Forgotten History: The Ford Motor Company Pipe Band, Detroit

We are grateful to reader Steve Thomson from Dumbarton, but now resident in Detroit, Michigan, for alerting us to this previously unknown piece of pipe band history. The Ford band is pictured above in 1939. The story is from ‘The Henry Ford’ an innovation and history project. It reads:

If you’re out celebrating St. Patrick’s Day you’re sure to hear the sound of the bagpipes. In America, you’ll most likely hear the Scottish Highland pipes, not the Irish uilleann pipes, but over the years the Highland pipes have been assimilated into Irish culture and it’s hard to pass a St. Patrick’s Day celebration without hearing the familiar strain of the pipers.

And speaking of bagpipes, did you know Ford Motor Company sponsored its own pipe band in the 1930s and 1940s? Henry Ford was a lover of music, so it should come as no surprise that he sponsored a number of employee bands, one of which was a group of Scottish and Irish pipers and drummers.

The Ford Pipe Band, also known as the Ford Kiltie Band, was formed in 1932, with most of the members coming from the St. Andrew’s Pipe Band in Detroit. [The band is pictured below with the original caption to the photograph.]

It started when Alexander Adams, the drum major, who was Edsel Ford’s bodyguard [Edsel Ford was Henry Ford’s only son and President of the company from 1919 until his death in 1943], began recruiting other members of the band to come work at Ford.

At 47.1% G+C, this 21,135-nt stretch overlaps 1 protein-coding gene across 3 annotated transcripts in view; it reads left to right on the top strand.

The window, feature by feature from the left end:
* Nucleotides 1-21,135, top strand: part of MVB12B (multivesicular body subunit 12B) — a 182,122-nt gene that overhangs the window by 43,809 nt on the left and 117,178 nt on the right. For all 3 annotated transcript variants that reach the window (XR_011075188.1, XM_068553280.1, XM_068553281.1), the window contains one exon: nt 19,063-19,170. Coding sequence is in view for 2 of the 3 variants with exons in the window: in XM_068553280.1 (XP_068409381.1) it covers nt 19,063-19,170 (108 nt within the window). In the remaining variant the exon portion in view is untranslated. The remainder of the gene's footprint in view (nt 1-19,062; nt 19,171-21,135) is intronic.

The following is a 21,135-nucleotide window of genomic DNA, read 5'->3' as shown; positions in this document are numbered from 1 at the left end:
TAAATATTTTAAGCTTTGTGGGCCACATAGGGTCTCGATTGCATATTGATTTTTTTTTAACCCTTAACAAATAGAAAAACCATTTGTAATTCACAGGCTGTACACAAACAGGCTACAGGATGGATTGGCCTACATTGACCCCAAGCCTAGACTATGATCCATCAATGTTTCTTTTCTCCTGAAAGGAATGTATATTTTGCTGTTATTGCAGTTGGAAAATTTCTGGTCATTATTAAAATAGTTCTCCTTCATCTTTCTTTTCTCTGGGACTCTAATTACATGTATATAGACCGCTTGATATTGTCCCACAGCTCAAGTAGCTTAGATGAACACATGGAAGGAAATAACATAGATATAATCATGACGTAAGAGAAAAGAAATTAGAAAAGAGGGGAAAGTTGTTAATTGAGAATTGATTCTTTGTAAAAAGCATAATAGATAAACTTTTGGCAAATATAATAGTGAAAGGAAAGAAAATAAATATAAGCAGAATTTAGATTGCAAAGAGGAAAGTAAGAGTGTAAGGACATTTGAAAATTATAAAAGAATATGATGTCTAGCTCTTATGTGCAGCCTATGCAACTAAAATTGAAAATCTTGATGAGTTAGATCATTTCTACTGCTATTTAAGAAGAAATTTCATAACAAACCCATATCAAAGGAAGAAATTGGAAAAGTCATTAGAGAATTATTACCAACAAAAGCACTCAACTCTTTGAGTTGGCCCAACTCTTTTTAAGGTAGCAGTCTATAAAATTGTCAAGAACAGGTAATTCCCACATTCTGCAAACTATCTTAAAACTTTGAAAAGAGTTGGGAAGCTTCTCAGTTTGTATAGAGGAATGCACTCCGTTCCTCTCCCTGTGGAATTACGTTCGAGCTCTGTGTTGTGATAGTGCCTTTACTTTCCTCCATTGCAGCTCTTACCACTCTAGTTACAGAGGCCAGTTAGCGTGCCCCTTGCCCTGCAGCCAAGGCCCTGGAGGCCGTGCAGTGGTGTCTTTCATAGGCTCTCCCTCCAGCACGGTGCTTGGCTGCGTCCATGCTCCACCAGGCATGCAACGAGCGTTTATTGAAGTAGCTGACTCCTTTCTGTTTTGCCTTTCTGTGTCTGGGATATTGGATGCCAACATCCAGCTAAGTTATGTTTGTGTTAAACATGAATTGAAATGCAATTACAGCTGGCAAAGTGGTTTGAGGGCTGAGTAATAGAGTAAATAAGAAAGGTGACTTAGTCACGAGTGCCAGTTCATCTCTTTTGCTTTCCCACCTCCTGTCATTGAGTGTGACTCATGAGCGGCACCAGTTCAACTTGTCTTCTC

The Pipe Major, Hector McInnes, bass drummer, William Riddock, and pipers, James Cullen and Donald McPhee all worked in Plant Protection, with many of the other members working in departments across the company.

Ford sponsored the band and paid for all transportation and rooming, but the band had to pay for their own uniforms. Alec Bryce, one of the drummers, recalled that the band specially ordered their uniforms from Scotland and had them shipped to Ontario, bringing the uniforms into the U.S. piece by piece. A long process, but perhaps they decided it was worth the effort when the won Best Dressed Pipe Band at the Cowal Games in 1939.



Ford Motor Company provided members a practice space at the Highland Park plant, and gave the pipers and drummers paid time off for performances and competitions as well as credited work time for all travel.

The band consisted of first-rate musicians, many of the members had been regimental pipers and drummers in the Scots Guard during WWI and had continued to play in local bands in the Detroit area. During the peak of the band in 1934-36 as many as 20 pipers and drummers played for Ford Motor Company.

The band played all events and performances for free, and travelled across the United States and Canada for shows and competitions. They entertained Ford employees at the Ford Merit Club meetings, local parades, and other Ford events.  

The Ford Pipe Band in 1947

In addition to performances, the pipers and drummers were top-notch competitors being named North American Champion Bagpipe Band for 1934, 1935 and 1936, winning 15 silver cups in open competition during 1934 alone. They also won both the American and All-Canadian championships in 1939.